Later this year and with absolutely no fanfare, Kenya will mark an unwanted anniversary. It will be 30 years since its record coffee harvest. This landmark of unde
rachievement comes despite the advantages of climate and the international recognition of the quality of Kenya’s finest coffees.
Back in 1987, the crop was recorded at 128,000 tonnes and its sale made coffee Kenya’s top foreign currency earner.
At that point, nearly a quarter of a century on from independence, Kenya’s blend of acidic soils, rainfall and sunlight, plus an army of willing smallholder farmers seemed certain to keep it among Africa’s major producers.
The country’s mild and fruity coffee also seemed well placed to meet the growing demand for higher quality coffee on the international market. Coffee that year delivered 40 per cent of the East African nation’s export earning.
But 30 years on and Kenya’s coffee sector is in such a parlous state that the government convened a special task force to unravel the mess. Production at 40,000 tonnes per year has dropped below the levels at independence in 1963. Yields from individual coffee bushes once estimated at 30 kilograms have dropped to three kilograms.
The number of hectares under cultivation has fallen drastically and coffee finds itself competing for space in the highlands around the capital, Nairobi, with a booming real estate sector.
The short-term gains from property development dwarf the earning prospects from agriculture to such an extent that bulldozers are consuming former coffee farms at record rates.
Compounding these pressures is a byzantine management system that has, over the decades, inserted any number of rent-seeking middlemen into the process between smallholders farming the coffee and dealers buying the finished product.
When the report of the national task force on coffee reforms landed on president Uhuru Kenyatta’s desk last May it summed up this situation thusly: “Currently, coffee… is facing unprecedented challenges which have drastically affected the production levels. Key among them: low earnings from coffee despite its premium quality, delayed coffee payments, mismanagement and inefficiencies in cooperatives, restrictive coffee laws, high cost of production and lack of direct access to the trading floor.”
While the report was bleak, it was hardly news in a country that has frequently flirted with grand efforts to revive the coffee sector.
Kenyan coffee is grown by two categories of farmers: the smallholders and the estates. Some 60 per cent of Kenyan coffee is grown by an estimated 700,000 smallholders and it is their declining fortune that underpins the crisis.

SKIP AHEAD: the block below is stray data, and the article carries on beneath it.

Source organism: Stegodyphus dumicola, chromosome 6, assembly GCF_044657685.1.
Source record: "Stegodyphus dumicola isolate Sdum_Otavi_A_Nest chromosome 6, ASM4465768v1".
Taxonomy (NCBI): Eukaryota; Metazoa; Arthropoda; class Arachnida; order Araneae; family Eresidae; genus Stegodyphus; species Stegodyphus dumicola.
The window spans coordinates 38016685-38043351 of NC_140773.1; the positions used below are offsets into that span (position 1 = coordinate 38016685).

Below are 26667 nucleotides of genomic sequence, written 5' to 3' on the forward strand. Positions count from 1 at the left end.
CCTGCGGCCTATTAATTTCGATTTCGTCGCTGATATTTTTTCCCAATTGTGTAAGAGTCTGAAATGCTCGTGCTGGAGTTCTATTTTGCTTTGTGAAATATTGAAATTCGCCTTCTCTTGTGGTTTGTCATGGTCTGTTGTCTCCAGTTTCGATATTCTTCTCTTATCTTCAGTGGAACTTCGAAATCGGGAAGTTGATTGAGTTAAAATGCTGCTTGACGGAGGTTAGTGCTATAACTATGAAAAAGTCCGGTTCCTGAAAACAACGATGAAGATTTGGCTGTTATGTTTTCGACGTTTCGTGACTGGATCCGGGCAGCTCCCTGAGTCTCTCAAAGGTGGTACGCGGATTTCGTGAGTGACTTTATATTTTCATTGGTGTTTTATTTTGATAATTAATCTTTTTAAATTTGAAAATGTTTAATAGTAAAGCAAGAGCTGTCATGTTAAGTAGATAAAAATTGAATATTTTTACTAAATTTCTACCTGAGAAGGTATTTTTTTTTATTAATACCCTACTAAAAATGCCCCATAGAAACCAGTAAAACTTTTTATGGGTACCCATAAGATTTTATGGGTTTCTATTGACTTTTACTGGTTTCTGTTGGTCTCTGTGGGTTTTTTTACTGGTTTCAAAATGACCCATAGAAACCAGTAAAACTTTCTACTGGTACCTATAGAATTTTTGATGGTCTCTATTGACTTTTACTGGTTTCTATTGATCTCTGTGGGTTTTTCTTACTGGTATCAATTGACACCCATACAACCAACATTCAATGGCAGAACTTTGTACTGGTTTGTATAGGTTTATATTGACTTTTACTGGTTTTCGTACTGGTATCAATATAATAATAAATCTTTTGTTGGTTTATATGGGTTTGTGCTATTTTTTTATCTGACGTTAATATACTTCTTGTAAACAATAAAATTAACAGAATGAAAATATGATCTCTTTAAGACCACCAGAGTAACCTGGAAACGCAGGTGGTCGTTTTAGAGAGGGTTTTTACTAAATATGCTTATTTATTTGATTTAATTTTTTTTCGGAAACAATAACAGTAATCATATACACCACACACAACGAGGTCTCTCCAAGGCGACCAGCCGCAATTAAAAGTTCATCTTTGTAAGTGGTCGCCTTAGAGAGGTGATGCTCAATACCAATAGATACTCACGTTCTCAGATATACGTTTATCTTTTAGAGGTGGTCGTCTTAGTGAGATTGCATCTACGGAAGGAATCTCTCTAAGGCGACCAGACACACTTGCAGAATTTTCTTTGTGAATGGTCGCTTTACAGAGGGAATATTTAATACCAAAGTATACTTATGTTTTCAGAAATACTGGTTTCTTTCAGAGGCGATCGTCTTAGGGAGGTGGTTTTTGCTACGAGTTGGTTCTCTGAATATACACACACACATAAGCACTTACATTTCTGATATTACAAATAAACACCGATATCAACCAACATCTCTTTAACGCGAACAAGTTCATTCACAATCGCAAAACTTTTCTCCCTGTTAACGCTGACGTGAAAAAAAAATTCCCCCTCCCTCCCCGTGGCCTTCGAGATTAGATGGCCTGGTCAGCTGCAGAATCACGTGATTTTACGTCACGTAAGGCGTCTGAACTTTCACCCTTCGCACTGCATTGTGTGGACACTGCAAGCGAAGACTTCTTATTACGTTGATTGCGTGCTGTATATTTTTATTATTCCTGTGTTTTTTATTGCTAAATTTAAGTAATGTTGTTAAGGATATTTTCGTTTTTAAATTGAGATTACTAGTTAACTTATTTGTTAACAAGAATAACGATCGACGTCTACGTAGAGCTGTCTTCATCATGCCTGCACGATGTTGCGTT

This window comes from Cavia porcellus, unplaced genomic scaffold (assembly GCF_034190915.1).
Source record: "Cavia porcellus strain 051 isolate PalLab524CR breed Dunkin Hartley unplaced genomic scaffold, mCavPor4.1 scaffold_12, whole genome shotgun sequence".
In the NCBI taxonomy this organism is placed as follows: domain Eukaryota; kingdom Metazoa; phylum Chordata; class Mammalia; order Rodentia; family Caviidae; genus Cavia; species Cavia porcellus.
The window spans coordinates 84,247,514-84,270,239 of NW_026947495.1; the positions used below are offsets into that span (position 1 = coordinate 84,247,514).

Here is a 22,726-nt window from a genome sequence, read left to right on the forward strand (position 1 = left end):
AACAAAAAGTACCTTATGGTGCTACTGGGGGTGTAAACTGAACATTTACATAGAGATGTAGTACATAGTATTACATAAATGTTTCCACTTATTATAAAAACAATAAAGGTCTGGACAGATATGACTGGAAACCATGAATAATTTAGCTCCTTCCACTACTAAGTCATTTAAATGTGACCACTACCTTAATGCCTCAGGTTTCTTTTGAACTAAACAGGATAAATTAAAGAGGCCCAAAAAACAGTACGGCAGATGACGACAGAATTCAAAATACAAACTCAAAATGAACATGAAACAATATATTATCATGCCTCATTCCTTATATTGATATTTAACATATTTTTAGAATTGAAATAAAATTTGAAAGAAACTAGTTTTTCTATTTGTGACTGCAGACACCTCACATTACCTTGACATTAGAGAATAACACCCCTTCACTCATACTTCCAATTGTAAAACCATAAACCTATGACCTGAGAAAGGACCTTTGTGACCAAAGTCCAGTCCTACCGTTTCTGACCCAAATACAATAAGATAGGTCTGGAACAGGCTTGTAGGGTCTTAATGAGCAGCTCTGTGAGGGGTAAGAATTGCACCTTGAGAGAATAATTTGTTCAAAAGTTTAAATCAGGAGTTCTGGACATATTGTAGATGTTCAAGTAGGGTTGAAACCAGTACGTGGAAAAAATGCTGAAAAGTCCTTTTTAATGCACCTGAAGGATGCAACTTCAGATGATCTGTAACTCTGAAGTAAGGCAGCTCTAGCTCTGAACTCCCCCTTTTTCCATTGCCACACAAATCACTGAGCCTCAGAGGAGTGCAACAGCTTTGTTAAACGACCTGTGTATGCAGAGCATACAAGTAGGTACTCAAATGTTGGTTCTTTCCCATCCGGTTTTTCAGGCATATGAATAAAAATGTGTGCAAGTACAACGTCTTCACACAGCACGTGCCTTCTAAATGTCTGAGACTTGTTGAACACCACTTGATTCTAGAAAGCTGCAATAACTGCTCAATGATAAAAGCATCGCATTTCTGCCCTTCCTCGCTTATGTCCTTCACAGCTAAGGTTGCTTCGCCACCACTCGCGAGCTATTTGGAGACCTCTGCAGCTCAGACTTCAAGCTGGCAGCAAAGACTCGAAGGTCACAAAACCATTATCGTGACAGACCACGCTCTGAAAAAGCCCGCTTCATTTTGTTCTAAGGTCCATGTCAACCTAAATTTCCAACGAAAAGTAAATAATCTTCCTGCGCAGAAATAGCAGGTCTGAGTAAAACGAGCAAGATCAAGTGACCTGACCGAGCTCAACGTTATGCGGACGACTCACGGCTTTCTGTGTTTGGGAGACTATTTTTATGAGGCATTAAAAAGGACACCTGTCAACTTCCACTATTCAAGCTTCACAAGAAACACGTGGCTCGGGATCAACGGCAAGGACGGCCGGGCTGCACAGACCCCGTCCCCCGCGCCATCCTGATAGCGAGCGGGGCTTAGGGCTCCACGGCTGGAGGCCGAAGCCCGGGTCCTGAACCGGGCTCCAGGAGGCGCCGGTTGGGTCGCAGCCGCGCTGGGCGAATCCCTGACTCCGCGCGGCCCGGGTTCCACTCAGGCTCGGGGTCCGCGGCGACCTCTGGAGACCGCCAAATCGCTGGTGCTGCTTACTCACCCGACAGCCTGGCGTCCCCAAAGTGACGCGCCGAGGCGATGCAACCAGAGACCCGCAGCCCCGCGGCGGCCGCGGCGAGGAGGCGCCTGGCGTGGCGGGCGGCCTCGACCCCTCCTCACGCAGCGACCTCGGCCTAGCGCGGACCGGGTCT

“In a nutshell, (the) majority of smallholder farmers with half an acre of coffee are making losses,” the taskforce found. “Especially when family labour is factored in the cost of production. This is manifested in abandonment and uprooting of coffee trees, and increased poverty in most coffee-dominated growing areas.”
The stagnation and decline was underlined by the fact that the average age among coffee smallholders is now 60. In their lifetime they have watched small-scale growers railroaded and robbed in a multiplicity of ways.
Under Kenyan law, all growers with fewer than five acres must join cooperatives – after independence it was 20 acres but subsequently reduced. In the early days post independence the cooperatives were a boon for smallholders. They were organised into district unions and these unions provided extension services, inputs, food and offered loans for school fees and development, as well as bursaries for poor families. The unions also offered banking services to their member societies in cooperation and received the proceeds of sales through Kenyan Planters Cooperative Union (KPCU) – which at this point was the sole miller.
In the period before the crash in the late 1980s, this system appeared to be functioning; harvests and land under cultivation were both growing. But the ensuing crash sent debt cascading back through the system, loading much of it onto cooperatives and, by extension, the poorest of the farmers.
The reasons for the crash itself were beyond Kenya’s control. Tensions inside the international cartel, the ICO, which controlled coffee prices saw the collapse in 1989 of the International Coffee Agreement.
A simmering row over export quotas saw them axed, opening up competition overnight. The breakdown of the old system effectively halved coffee prices overnight and saw a six-fold drop in prices for Kenyan coffee.
Kenyan growers who had borrowed on the expectation of future sales now found themselves heavily in debt with no prospect of regaining past prices. While this rupture had a long-term impact, it does not by itself explain the mess in Kenya.
The task force set out to map the links in the “value chain” of Kenyan coffee and found 11 of them. Starting with smallholders and estates, the coffee moves from cooperatives to pulping mills and back to unions, before moving to coffee millers and commercial marketing agents and ending up on the Nairobi Coffee Exchange.
This unwieldy structure loads most of the costs onto the first link – the smallholders. They have been faced with rising costs of inputs such as fertilisers and pesticides. Those costs, the taskforce found, have seen the majority of growers opt for manure in favour of commercial fertiliser and 70 per cent of them opt out of the use of any chemicals.
It also prevents them from pulping their own coffee or from selling it direct on the coffee exchange (NCE). The marketing license required to sell on the NCE requires a US$1 million bank guarantee. While there are 60 licensed dealers – just five of them do the overwhelming bulk of actual trading.